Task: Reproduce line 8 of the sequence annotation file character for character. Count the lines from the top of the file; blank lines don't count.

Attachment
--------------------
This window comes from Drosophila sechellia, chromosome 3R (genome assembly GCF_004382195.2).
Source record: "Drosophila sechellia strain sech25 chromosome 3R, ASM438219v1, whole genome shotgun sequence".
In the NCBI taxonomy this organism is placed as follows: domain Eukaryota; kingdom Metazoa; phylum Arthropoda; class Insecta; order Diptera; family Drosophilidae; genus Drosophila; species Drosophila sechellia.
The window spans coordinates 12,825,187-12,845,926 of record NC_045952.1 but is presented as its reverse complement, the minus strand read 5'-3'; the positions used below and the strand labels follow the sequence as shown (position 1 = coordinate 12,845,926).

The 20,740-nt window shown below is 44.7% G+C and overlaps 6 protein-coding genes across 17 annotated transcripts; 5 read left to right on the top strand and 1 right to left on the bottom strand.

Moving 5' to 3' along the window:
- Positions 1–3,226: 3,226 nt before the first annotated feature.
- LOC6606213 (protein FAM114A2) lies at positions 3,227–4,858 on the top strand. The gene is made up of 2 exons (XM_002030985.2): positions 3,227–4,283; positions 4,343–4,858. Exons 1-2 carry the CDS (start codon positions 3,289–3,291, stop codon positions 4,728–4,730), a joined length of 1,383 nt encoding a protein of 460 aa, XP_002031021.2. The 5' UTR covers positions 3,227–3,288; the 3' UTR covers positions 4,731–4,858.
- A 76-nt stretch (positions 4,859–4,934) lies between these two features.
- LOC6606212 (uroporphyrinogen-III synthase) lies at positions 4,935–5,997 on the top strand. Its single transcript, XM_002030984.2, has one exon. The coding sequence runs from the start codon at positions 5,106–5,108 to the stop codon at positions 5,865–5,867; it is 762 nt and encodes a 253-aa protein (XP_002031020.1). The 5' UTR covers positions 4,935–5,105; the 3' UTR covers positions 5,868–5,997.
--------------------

- LOC6606213 (protein FAM114A2) lies at positions 3,227–4,858 on the top strand. The gene is made up of 2 exons (XM_002030985.2): positions 3,227–4,283; positions 4,343–4,858. Exons 1-2 carry the CDS (start codon positions 3,289–3,291, stop codon positions 4,728–4,730), a joined length of 1,383 nt encoding a protein of 460 aa, XP_002031021.2. The 5' UTR covers positions 3,227–3,288; the 3' UTR covers positions 4,731–4,858.